- Jul 14, 2020
Meditations for Pope Francis’s “Via Crucis” ceremony on Good Friday were written by prisoners and their families, as well as crime victims and their families.
Christians are commemorating Jesus’ crucifixion without the solemn church services or emotional processions of past years, marking Good Friday in a world locked down by the coronavirus pandemic.
Nearly one year after a fire ravaged the famed Notre Dame Cathedral in Paris, the city’s archbishop will briefly return to the cathedral its most prized relic, the Crown of Thorns, for veneration on Good Friday, the day in which Catholics commemorate Jesus’s suffering and death.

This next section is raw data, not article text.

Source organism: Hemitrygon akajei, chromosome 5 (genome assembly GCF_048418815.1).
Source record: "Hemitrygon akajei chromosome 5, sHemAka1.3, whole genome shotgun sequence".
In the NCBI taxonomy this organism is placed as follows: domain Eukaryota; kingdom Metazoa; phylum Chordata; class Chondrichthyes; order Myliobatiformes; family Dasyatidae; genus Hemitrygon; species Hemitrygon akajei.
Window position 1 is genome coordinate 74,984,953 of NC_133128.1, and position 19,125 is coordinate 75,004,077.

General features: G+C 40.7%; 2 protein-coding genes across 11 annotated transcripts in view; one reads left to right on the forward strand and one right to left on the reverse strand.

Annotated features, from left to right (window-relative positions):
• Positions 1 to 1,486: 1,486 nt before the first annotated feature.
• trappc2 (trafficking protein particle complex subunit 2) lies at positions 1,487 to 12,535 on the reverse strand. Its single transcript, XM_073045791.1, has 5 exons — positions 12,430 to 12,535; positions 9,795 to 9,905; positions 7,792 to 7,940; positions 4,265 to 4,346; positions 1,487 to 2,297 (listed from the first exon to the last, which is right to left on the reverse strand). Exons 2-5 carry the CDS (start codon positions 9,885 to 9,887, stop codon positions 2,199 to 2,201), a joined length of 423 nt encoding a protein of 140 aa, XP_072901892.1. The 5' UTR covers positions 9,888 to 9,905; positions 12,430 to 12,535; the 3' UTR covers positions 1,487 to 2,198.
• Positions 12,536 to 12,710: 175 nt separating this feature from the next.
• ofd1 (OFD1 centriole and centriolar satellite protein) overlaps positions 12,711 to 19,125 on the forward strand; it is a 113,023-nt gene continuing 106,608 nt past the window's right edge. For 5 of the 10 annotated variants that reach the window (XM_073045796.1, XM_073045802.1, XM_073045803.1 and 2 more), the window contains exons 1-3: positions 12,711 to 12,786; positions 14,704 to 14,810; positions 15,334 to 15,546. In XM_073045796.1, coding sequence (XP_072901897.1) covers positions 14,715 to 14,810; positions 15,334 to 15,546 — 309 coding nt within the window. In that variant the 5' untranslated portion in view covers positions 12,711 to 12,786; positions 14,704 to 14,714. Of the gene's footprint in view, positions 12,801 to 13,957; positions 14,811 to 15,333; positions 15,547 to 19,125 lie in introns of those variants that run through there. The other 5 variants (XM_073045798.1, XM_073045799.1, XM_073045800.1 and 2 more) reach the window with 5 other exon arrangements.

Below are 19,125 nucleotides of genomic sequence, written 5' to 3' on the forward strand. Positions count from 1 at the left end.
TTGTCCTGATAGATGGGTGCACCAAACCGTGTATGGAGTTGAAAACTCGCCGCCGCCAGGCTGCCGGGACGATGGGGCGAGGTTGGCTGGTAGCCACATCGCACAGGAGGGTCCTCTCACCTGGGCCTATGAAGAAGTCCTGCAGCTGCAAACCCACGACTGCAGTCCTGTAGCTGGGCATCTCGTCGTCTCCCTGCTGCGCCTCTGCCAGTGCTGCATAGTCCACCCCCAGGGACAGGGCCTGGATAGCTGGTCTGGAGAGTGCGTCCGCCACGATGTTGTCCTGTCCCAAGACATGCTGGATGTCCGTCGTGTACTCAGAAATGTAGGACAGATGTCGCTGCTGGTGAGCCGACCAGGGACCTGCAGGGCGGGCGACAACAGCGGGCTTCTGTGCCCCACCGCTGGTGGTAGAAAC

The Good Friday prayer event is set to start at sunrise Jerusalem on Holy Friday and to end at sunrise Jerusalem on Saturday, is organized by Save the Persecuted Christians (STPC).
Archbishop Jose H. Gomez of Los Angeles, president of the U.S. Conference of Catholic Bishops, has invited U.S. Catholics to join him on Good Friday, April 10, to pray the Litany of the Sacred Heart.
While Pope Francis’s Way of the Cross service on Good Friday has been transferred to the Vatican because of the coronavirus pandemic, the meditations focus, as always, on those who share the pain, suffering and heartbreak that characterized Christ’s passion and death.